Critical time for SA to assert itself in international relations
So far, Cyril Ramaphosa and minister Lindiwe Sisulu have been striking the right notes
Given the forthcoming national and provincial elections, this year will inevitably be dominated by domestic politics. But 2019 should be a year in which SA capitalises on new international opportunities and carefully repositions itself as a credible and legitimate voice in global affairs.
Earlier this month SA rejoined the UN Security Council for a two-year term as one of the 10 non-permanent members. This alone will put the country’s foreign policy under greater scrutiny — internationally, if not at home.
President Cyril Ramaphosa and international relations minister Lindiwe Sisulu’s public postures in the final months of 2018 provided insight into how the sixth democratic government will position itself globally after the elections. They have set out to recapture SA’s moral authority and reacquire strategic global influence. The recent reversal at the UN General Assembly from abstaining to voting to condemn human rights abuses in Myanmar signals a decided reorientation of SA’s foreign policy.
Ramaphosa’s promise of a “new dawn” transcends the preceding era and introduces a dynamic approach to policy. His active engagements at multilateral organisations and with international partners present a renewed opportunity to advance SA’s interests through international means and ways. The president’s charm offensive to garner foreign investment is clearly aimed at bolstering the domestic economic project, tactically advancing his electoral drive.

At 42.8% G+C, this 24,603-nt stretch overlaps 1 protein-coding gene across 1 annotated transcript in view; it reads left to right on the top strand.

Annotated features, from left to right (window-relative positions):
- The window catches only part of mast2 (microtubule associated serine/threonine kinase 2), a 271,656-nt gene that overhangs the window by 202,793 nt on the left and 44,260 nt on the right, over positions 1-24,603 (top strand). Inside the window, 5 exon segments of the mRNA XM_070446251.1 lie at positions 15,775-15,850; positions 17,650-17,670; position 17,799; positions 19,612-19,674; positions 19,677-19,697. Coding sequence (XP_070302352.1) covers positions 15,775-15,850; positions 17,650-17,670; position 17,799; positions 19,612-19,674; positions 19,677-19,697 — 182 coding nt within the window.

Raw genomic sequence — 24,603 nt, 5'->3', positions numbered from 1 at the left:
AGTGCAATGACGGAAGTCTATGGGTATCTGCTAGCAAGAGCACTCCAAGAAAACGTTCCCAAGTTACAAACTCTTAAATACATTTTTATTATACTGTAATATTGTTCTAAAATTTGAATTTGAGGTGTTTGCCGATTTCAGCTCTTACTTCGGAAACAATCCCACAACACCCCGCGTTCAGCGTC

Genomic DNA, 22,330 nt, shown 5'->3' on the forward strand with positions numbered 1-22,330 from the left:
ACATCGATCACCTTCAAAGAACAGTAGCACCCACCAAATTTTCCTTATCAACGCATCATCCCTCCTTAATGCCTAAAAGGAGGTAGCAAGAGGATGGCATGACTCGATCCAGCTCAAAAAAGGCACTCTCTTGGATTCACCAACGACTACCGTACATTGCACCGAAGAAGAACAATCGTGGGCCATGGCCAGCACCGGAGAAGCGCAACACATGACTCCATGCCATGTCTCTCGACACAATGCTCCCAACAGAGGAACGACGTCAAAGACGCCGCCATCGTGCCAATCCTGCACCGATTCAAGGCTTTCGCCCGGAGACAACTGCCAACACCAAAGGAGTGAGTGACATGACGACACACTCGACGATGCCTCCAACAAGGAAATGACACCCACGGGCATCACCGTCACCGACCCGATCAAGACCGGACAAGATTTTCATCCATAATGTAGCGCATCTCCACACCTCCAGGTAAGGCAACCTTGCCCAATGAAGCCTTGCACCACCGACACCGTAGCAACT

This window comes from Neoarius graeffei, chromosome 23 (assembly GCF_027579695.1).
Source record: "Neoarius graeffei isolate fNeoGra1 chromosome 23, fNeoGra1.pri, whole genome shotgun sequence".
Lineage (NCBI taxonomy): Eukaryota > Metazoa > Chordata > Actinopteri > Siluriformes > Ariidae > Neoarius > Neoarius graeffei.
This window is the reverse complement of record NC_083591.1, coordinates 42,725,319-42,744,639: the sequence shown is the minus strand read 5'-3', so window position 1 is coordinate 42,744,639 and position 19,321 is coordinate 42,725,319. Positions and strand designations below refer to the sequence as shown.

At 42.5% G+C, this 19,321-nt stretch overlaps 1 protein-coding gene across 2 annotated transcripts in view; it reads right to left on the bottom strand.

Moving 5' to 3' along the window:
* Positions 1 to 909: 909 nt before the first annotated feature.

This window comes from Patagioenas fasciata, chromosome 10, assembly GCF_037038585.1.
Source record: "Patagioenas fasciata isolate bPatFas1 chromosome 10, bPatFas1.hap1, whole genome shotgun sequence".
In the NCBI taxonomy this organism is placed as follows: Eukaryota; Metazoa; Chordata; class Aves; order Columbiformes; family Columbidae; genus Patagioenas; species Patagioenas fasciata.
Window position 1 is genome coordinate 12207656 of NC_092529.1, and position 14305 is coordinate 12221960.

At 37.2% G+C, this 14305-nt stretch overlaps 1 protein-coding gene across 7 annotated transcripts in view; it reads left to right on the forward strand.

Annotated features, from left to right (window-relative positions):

Ramaphosa’s diplomatic and rhetorical skills were on full display during his maiden visit to the UN. He tactically deployed SA’s most potent diplomatic weapon: the legacy of Nelson Mandela. The president sought to assert international influence by unveiling a statue in commemoration of the global icon.
As the principal guest of a one-day “peace summit” convened by UN secretary-general Antonio Guterres on the eve of the annual general assembly in September 2018, Ramaphosa evoked the overlap between Mandela’s values and that of the UN — a clear attempt to reposition SA as a responsible global citizen committed to the international rule of law, after the eccentricities of the Jacob Zuma era.
In doing so, Ramaphosa leveraged Mandela’s gravitas as an international statesman, advocating a “more representative, equal and fair UN”. His call that “we must resist any and all efforts to undermine the multilateral approach” is a calculated, internationalist response to a global order that is threatened by the US’s change of strategy towards unilateralism.
Ramaphosa’s endorsement of principled multilateral reform claims an authoritative, independent vantage. It is from this vantage that SA has the most to gain. Unlike his predecessor’s pursuit of national and continental interests through narrow anti-western tactics, Ramaphosa can truly advance the national interest as well as representative global governance by presenting a sovereign embodiment of international norms and values.
Increased discord among the security council’s veto-bearing powers has opened significant influence for non-permanent members. SA rejoins the security council at a precarious and opportune time. It must enact a judicious and coherent programme. Its seat at the table lends it the opportunity to help steer ongoing matters that have for too long simply been managed. The situation in Yemen and South Sudan, for example, requires decisive leadership.